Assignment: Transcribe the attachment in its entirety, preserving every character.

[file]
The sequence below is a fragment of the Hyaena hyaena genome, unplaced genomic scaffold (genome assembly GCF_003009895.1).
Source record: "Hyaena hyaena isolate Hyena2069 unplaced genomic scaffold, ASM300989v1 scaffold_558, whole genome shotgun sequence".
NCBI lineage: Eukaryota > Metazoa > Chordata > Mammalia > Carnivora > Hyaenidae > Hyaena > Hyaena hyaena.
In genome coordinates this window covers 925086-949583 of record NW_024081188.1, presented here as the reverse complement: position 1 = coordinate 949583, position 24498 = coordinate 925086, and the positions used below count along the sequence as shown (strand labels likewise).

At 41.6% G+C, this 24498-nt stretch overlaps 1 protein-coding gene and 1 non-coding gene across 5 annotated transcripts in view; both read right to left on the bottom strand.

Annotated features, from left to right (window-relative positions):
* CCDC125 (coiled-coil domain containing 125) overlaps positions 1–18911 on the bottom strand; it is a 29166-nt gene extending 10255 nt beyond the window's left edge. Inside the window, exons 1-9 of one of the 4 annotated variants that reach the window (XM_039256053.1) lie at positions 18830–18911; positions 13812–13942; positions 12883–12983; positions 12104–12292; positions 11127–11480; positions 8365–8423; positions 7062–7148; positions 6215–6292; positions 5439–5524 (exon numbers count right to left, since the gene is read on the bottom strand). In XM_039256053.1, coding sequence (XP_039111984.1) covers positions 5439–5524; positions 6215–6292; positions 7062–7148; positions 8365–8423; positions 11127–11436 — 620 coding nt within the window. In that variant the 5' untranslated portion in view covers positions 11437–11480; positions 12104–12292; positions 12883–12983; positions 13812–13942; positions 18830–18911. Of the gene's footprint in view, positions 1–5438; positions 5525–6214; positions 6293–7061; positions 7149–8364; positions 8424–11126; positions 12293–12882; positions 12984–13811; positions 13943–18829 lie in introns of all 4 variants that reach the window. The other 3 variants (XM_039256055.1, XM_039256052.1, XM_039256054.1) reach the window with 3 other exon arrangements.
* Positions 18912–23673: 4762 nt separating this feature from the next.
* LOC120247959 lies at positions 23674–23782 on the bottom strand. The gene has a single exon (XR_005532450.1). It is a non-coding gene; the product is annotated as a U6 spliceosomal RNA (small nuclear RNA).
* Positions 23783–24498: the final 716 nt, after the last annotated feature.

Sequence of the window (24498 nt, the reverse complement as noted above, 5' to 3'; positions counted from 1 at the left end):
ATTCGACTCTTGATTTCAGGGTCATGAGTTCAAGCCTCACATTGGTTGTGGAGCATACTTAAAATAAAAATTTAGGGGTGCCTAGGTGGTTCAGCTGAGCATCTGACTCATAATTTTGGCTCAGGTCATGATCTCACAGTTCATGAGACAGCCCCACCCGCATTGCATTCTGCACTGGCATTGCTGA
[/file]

The sequence below is a fragment of the Hyaena hyaena genome, unplaced genomic scaffold (genome assembly GCF_003009895.1).
Source record: "Hyaena hyaena isolate Hyena2069 unplaced genomic scaffold, ASM300989v1 scaffold_558, whole genome shotgun sequence".
NCBI lineage: Eukaryota > Metazoa > Chordata > Mammalia > Carnivora > Hyaenidae > Hyaena > Hyaena hyaena.
In genome coordinates this window covers 925086-949583 of record NW_024081188.1, presented here as the reverse complement: position 1 = coordinate 949583, position 24498 = coordinate 925086, and the positions used below count along the sequence as shown (strand labels likewise).

At 41.6% G+C, this 24498-nt stretch overlaps 1 protein-coding gene and 1 non-coding gene across 5 annotated transcripts in view; both read right to left on the bottom strand.

Annotated features, from left to right (window-relative positions):
* CCDC125 (coiled-coil domain containing 125) overlaps positions 1–18911 on the bottom strand; it is a 29166-nt gene extending 10255 nt beyond the window's left edge. Inside the window, exons 1-9 of one of the 4 annotated variants that reach the window (XM_039256053.1) lie at positions 18830–18911; positions 13812–13942; positions 12883–12983; positions 12104–12292; positions 11127–11480; positions 8365–8423; positions 7062–7148; positions 6215–6292; positions 5439–5524 (exon numbers count right to left, since the gene is read on the bottom strand). In XM_039256053.1, coding sequence (XP_039111984.1) covers positions 5439–5524; positions 6215–6292; positions 7062–7148; positions 8365–8423; positions 11127–11436 — 620 coding nt within the window. In that variant the 5' untranslated portion in view covers positions 11437–11480; positions 12104–12292; positions 12883–12983; positions 13812–13942; positions 18830–18911. Of the gene's footprint in view, positions 1–5438; positions 5525–6214; positions 6293–7061; positions 7149–8364; positions 8424–11126; positions 12293–12882; positions 12984–13811; positions 13943–18829 lie in introns of all 4 variants that reach the window. The other 3 variants (XM_039256055.1, XM_039256052.1, XM_039256054.1) reach the window with 3 other exon arrangements.
* Positions 18912–23673: 4762 nt separating this feature from the next.
* LOC120247959 lies at positions 23674–23782 on the bottom strand. The gene has a single exon (XR_005532450.1). It is a non-coding gene; the product is annotated as a U6 spliceosomal RNA (small nuclear RNA).
* Positions 23783–24498: the final 716 nt, after the last annotated feature.

Sequence of the window (24498 nt, the reverse complement as noted above, 5' to 3'; positions counted from 1 at the left end):
ATTCGACTCTTGATTTCAGGGTCATGAGTTCAAGCCTCACATTGGTTGTGGAGCATACTTAAAATAAAAATTTAGGGGTGCCTAGGTGGTTCAGCTGAGCATCTGACTCATAATTTTGGCTCAGGTCATGATCTCACAGTTCATGAGACAGCCCCACCCGCATTGCATTCTGCACTGGCATTGCTGA